U.S. response to Israel-Hamas conflict faces scrutiny amid growing concern over Gaza death toll

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President Biden is attempting to balance his administration’s support of Israel with growing concerns about the safety of civilians in the Gaza Strip as violence in the region continues to escalate.

Biden visited Israel Wednesday and was set to hold a meeting with Arab leaders in Jordan, which was postponed after an explosion at al-Ahli Hospital in Gaza killed hundreds of Palestinian patients and refugees. While authorities in Gaza said an Israeli air strike caused the explosion, Israeli authorities said it was caused by a failed rocket launched by Hamas. Meanwhile in Washington, Arab American groups and some Biden administration staff members have expressed frustration with the White House’s approach to the conflict.

‘We feel great damage has been done’

Protesters calling for a cease fire in Gaza and an end to the Israel-Hamas conflict look down on fellow protestors occupying the rotunda of the Cannon House office building, surrounded by a ring of U.S. Capitol police, on Capitol Hill in Washington, U.S., October 18, 2023. (Jonathan Ernst/Reuters)

Protesters calling for a cease fire in Gaza and an end to the Israel-Hamas conflict look down on fellow protestors occupying the rotunda of the Cannon House office building, surrounded by a ring of U.S. Capitol police, on Capitol Hill in Washington, U.S., October 18, 2023. (Jonathan Ernst/Reuters)

Hours after the Oct. 7 Hamas attacks in southern Israel, which left more than 1,400 dead including at least 31 U.S. citizens, Biden asserted support for Israel, saying the “United States stands with the people of Israel in the face of these terrorist assaults. Israel has the right to defend itself and its people. Full stop.” Biden echoed those remarks in the ensuing days and, at an event with Israeli Prime Minister Benjamin Netanyahu Wednesday in Tel Aviv, said, “We will continue to have Israel’s back as you work to defend your people.”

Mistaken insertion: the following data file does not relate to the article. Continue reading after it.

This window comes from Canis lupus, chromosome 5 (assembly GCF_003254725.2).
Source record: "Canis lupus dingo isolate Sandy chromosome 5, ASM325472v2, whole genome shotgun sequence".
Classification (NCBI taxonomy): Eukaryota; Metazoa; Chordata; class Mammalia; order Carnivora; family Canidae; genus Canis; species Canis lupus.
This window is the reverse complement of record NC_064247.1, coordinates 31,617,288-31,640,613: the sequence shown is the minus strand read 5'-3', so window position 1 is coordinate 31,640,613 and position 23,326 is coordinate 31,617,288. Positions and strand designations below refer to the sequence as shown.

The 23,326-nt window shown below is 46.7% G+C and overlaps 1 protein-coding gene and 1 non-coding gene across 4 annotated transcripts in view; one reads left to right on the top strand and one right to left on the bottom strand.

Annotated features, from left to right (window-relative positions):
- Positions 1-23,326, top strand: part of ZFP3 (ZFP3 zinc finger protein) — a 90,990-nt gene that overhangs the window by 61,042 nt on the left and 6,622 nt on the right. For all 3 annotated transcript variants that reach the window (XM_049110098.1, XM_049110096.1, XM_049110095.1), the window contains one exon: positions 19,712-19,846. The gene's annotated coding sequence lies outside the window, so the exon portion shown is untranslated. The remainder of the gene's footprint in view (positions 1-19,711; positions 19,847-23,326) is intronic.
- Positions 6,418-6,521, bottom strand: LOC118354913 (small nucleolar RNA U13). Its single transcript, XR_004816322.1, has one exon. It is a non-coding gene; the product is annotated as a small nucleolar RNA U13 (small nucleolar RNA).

Biden’s initial response to the attacks was praised by many Democrats and Republicans alike. According to a new Yahoo News/YouGov poll, 52% of Democrats say Biden’s response to the situation has been “about right”; with just 15% saying it has been “too pro-Israel.” (41% of Republicans said the president’s response has “not been pro-Israel” enough.) Overall, 67% of Americans now consider “helping to protect Israel” to be an important goal for “U.S. policy towards the Middle East,” up 12 points from 55% in May 2021.

However, the White House has also faced increasing scrutiny for its handling of the crisis from a range of groups, including progressive lawmakers and Arab American leaders. More than 3,300 deaths have been reported in Gaza since Israel began their retaliatory strikes more than a week ago.

A group of House Democrats is pushing the White House to call for a ceasefire in the region amid the continuing violence. When asked at a briefing last week about statements made by members of Congress who called for a ceasefire and did not explicitly back the administration’s call to support Israel, press secretary Karine Jean-Pierre said, “We believe they are wrong, we believe they’re repugnant, and we believe they’re disgraceful.” A State Department memo that reportedly circulated last week discouraged diplomats from calling for a de-escalation.

Hundreds of people joined a protest led by a group called Jewish Voice for Peace at the U.S. Capitol on Wednesday afternoon, saying they would not leave until a ceasefire was declared. A similar protest was held outside the White House on Tuesday.

Politico reported Wednesday that Warren David, president of Arab America, told the White House that his organization was “outraged — outraged — to say the least at the rhetoric that’s been coming out the last few days” from the administration.

“We feel great damage has been done regarding the image of Arabs in the United States,” David said, per the report. “In some ways, it’s worse than what happened [after] 9/11.”